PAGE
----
Taciturn by nature, the study of Western classics made him appreciate the value of the spoken word. There was never any tension in any Court he presided over - be it the Magistrate's Court, the District Court or the Supreme Court in the island and maintained the dignity of his Court with ease, with firmness and tact which only few other judges have matched, but never surpassed. He certainly was one of the finest gentlemen ever to have adorned the Bench in scarlet and ermine.

He never overlooked the importance of the role that the Bar has to play in the administration of Justice. He maintained his friendship with the Bar throughout his career. When he was appointed Chief Justice, he broke with tradition and chose to take his oaths in Kandy. The whole of Kandy turned out that morning to greet the Chief Justice. He was greeted by the members of the Bar, not only in Kandy, but also of Gampola and Matale.

He always considered the lawyers to be an indispensable part of the Judicial machinery and emphasized that lawyers and Judges should "work in harmony". Further, he was a devout Christian and drew great strength from his faith. He believed in eternal values and freedom and dignity of the human spirit from which belief came his deep commitment to human rights and the rule of law.

Communal violence

Justice Sansoni laid down the robes of office on November 17, 1966 and faded away into a well-earned retirement, even Characteristically declining a ceremonial farewell sitting of the Court. His well-earned rest was, however, to be short-lived, for, there then began another phase of his distinguished career. A period when he was to be called upon, from time to time to undertake varied assignments, both of specialised and national character on behalf of the state.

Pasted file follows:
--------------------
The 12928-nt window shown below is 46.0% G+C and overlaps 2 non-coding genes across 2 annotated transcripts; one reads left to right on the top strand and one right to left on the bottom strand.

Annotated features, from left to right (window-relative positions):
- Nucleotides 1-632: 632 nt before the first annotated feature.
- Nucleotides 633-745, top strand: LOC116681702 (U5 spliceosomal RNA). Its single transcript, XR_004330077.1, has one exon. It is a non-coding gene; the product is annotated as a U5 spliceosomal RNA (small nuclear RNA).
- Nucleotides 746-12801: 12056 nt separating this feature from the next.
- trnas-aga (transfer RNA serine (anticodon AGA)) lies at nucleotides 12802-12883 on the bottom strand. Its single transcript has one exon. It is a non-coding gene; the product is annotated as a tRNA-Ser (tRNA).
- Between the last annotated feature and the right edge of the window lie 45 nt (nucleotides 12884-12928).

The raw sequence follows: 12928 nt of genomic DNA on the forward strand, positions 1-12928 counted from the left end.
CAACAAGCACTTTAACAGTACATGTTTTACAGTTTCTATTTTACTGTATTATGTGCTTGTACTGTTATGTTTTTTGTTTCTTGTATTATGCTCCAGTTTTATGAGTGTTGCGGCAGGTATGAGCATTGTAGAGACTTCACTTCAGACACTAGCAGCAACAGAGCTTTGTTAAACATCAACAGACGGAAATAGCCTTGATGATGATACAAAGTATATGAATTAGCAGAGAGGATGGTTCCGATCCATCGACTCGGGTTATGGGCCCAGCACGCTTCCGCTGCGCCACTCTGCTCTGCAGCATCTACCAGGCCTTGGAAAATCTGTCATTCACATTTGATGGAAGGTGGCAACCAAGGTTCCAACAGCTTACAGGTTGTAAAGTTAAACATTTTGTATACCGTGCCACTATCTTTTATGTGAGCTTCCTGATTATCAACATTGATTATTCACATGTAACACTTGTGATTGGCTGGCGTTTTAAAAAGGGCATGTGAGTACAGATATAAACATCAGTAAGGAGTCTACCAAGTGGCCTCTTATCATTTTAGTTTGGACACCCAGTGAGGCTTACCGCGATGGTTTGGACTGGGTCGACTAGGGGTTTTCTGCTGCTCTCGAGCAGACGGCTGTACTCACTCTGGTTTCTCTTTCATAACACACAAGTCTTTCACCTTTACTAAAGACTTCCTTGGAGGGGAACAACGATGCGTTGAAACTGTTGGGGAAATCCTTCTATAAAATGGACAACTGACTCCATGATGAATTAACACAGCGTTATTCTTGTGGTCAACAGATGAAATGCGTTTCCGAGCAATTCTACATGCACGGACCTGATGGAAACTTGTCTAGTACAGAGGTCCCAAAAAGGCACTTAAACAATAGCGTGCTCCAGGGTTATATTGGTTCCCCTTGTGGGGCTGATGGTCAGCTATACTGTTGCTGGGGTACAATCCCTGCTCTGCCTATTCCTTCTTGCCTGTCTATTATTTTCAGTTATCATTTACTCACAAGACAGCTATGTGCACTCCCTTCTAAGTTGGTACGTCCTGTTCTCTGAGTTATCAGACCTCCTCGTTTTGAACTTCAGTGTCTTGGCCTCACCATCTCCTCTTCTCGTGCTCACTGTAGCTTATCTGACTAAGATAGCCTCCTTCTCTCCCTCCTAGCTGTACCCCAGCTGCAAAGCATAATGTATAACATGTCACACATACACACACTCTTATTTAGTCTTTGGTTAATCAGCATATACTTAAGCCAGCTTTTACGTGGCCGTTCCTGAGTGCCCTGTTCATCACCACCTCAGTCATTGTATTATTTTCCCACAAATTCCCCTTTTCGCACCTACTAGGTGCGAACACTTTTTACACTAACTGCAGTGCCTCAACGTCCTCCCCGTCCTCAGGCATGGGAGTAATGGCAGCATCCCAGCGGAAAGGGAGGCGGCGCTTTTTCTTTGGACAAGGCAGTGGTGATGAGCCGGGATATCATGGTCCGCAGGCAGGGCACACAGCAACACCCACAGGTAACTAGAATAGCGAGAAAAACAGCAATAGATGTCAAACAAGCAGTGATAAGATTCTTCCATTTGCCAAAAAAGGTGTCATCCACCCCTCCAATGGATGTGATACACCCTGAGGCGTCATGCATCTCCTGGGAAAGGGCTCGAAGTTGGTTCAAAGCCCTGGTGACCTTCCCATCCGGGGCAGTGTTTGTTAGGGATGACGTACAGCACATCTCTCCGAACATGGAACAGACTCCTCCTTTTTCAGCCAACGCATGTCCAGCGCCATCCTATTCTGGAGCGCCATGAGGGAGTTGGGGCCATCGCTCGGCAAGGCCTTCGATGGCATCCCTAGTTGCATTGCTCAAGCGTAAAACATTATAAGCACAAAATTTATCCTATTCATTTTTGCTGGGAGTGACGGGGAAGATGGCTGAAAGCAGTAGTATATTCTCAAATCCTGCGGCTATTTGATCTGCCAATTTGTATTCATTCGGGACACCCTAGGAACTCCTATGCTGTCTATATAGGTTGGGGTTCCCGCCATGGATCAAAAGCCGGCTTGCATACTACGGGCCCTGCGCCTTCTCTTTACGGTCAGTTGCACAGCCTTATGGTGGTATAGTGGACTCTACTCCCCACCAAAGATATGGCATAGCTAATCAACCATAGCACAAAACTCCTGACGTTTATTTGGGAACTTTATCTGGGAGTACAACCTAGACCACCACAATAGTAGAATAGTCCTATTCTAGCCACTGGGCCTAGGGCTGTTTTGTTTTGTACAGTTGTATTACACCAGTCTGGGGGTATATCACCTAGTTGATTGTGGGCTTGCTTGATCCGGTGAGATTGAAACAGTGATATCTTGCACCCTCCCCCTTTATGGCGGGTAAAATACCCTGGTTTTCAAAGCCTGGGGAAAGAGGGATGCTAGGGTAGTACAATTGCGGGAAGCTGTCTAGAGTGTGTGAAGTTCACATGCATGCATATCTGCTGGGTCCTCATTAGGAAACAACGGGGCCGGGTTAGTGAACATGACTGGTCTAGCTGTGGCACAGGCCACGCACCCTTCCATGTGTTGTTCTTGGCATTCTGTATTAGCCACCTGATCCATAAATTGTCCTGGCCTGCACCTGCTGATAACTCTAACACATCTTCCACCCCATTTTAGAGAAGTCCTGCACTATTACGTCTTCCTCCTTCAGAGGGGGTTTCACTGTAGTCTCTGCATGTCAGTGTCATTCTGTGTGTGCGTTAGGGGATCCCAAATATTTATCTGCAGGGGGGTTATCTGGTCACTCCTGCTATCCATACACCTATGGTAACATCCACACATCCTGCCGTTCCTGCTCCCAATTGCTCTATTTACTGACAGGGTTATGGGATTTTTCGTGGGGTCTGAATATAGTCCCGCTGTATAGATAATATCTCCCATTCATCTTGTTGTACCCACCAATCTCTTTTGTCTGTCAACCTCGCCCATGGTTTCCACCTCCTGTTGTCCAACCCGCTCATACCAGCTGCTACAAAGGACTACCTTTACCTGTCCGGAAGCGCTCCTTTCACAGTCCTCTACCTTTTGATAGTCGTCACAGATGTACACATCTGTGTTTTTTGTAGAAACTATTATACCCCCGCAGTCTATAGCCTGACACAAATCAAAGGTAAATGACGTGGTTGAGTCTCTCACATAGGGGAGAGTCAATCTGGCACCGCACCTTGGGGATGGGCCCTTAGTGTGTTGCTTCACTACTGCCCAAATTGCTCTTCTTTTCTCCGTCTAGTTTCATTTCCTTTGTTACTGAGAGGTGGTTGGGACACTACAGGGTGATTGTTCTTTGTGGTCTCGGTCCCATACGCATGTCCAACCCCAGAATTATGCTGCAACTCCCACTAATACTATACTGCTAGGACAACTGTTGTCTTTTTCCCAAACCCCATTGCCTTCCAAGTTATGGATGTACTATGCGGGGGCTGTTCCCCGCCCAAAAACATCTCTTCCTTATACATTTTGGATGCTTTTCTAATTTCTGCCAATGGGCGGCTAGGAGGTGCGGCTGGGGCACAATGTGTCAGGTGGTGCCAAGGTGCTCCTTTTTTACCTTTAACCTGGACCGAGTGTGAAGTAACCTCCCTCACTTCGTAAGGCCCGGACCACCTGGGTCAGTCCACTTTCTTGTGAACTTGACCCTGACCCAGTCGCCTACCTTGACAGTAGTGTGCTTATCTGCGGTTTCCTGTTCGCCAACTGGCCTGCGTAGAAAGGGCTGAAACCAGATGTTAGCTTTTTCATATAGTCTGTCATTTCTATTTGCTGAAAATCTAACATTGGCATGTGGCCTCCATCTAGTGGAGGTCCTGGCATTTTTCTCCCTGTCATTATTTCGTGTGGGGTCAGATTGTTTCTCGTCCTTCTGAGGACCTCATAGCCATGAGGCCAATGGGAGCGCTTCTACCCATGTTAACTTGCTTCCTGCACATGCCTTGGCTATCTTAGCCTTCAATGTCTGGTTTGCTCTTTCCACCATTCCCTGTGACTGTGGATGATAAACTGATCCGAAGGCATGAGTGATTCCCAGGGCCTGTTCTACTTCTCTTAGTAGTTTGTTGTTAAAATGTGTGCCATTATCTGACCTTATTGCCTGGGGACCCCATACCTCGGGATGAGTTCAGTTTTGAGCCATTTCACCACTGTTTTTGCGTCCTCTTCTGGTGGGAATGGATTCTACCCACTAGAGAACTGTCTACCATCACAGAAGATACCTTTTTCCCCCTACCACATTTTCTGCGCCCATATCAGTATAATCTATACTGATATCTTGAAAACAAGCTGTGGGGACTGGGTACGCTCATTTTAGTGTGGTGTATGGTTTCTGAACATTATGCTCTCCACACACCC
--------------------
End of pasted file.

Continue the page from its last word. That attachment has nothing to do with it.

He was entrusted with the responsibility of being the first Chairman of the Law Commission in which capacity he proposed several important changes in the field of both the civil and the criminal law.

In 1977, in the wake of the communal violence which erupted in the months of August and September 1977, the then government appointed him to report on the incidents and to recommend measures for the rehabilitation of the victims and ensure the prevention of the recurrence of such incidents.

Furthermore, it is but opposite that Chief Justice Sansoni's hero was the great lawyer the late H V Perera. Indeed, Chief Justice Sansoni was an extraordinary man and an extraordinary Judge. He was an embodiment and personification of kindness, integrity and fair play. He was the model gentleman who like Justice Carvin could hurt no one's feeling much less do an injustice. He would have said with that eminent Lord Chancellor Lord Sankey, "A Judge's vision is rightly focused on the case before him and his reference to Authority and principle is confined to what is strictly necessary for deciding the issue and stating the reason for the decision."

Chief Justice Sansoni breathed his last on June 16, 1989 and so ended one of the most noble and illustrious Judicial career this fair island of ours has ever known - a career which was always guided by the thought that "the path of duty was the way to glory."